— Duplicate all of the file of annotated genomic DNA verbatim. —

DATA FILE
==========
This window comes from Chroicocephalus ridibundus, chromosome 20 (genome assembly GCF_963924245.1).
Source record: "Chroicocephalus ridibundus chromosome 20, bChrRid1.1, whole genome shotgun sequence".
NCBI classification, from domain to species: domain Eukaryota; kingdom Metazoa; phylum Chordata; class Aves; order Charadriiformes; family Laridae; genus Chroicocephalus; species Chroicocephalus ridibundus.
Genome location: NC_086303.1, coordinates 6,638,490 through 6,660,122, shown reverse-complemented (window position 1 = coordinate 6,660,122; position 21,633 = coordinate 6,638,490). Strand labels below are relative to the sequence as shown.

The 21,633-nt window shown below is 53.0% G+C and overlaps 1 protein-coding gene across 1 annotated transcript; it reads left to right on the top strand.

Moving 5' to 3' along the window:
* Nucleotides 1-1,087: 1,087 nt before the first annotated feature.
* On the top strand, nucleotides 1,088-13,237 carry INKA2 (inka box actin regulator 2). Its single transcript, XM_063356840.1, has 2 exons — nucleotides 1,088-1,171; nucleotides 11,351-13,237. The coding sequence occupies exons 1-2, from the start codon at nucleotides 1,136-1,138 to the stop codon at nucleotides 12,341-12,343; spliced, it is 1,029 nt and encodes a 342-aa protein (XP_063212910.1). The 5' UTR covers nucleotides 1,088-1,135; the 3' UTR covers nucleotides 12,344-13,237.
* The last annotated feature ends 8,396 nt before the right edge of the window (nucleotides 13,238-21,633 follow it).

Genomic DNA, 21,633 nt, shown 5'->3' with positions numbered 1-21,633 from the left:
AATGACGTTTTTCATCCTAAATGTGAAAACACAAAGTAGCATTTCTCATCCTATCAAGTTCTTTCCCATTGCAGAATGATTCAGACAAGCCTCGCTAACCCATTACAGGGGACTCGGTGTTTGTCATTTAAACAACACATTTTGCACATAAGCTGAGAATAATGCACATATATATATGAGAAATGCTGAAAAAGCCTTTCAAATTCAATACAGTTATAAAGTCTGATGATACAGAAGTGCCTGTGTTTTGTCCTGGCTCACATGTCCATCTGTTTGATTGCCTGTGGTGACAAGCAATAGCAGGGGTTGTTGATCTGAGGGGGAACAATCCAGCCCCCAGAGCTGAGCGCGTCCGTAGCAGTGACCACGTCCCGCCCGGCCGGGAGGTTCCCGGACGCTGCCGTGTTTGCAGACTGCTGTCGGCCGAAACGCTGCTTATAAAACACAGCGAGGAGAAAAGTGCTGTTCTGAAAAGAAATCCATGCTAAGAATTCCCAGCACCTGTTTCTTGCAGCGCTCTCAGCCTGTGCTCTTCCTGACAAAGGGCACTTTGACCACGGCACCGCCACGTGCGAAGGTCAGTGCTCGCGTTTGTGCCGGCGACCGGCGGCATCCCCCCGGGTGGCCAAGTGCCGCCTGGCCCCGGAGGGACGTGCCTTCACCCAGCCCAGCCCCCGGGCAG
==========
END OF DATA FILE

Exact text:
This window comes from Chroicocephalus ridibundus, chromosome 20 (genome assembly GCF_963924245.1).
Source record: "Chroicocephalus ridibundus chromosome 20, bChrRid1.1, whole genome shotgun sequence".
NCBI classification, from domain to species: domain Eukaryota; kingdom Metazoa; phylum Chordata; class Aves; order Charadriiformes; family Laridae; genus Chroicocephalus; species Chroicocephalus ridibundus.
Genome location: NC_086303.1, coordinates 6,638,490 through 6,660,122, shown reverse-complemented (window position 1 = coordinate 6,660,122; position 21,633 = coordinate 6,638,490). Strand labels below are relative to the sequence as shown.

The 21,633-nt window shown below is 53.0% G+C and overlaps 1 protein-coding gene across 1 annotated transcript; it reads left to right on the top strand.

Moving 5' to 3' along the window:
* Nucleotides 1-1,087: 1,087 nt before the first annotated feature.
* On the top strand, nucleotides 1,088-13,237 carry INKA2 (inka box actin regulator 2). Its single transcript, XM_063356840.1, has 2 exons — nucleotides 1,088-1,171; nucleotides 11,351-13,237. The coding sequence occupies exons 1-2, from the start codon at nucleotides 1,136-1,138 to the stop codon at nucleotides 12,341-12,343; spliced, it is 1,029 nt and encodes a 342-aa protein (XP_063212910.1). The 5' UTR covers nucleotides 1,088-1,135; the 3' UTR covers nucleotides 12,344-13,237.
* The last annotated feature ends 8,396 nt before the right edge of the window (nucleotides 13,238-21,633 follow it).

Genomic DNA, 21,633 nt, shown 5'->3' with positions numbered 1-21,633 from the left:
AATGACGTTTTTCATCCTAAATGTGAAAACACAAAGTAGCATTTCTCATCCTATCAAGTTCTTTCCCATTGCAGAATGATTCAGACAAGCCTCGCTAACCCATTACAGGGGACTCGGTGTTTGTCATTTAAACAACACATTTTGCACATAAGCTGAGAATAATGCACATATATATATGAGAAATGCTGAAAAAGCCTTTCAAATTCAATACAGTTATAAAGTCTGATGATACAGAAGTGCCTGTGTTTTGTCCTGGCTCACATGTCCATCTGTTTGATTGCCTGTGGTGACAAGCAATAGCAGGGGTTGTTGATCTGAGGGGGAACAATCCAGCCCCCAGAGCTGAGCGCGTCCGTAGCAGTGACCACGTCCCGCCCGGCCGGGAGGTTCCCGGACGCTGCCGTGTTTGCAGACTGCTGTCGGCCGAAACGCTGCTTATAAAACACAGCGAGGAGAAAAGTGCTGTTCTGAAAAGAAATCCATGCTAAGAATTCCCAGCACCTGTTTCTTGCAGCGCTCTCAGCCTGTGCTCTTCCTGACAAAGGGCACTTTGACCACGGCACCGCCACGTGCGAAGGTCAGTGCTCGCGTTTGTGCCGGCGACCGGCGGCATCCCCCCGGGTGGCCAAGTGCCGCCTGGCCCCGGAGGGACGTGCCTTCACCCAGCCCAGCCCCCGGGCAG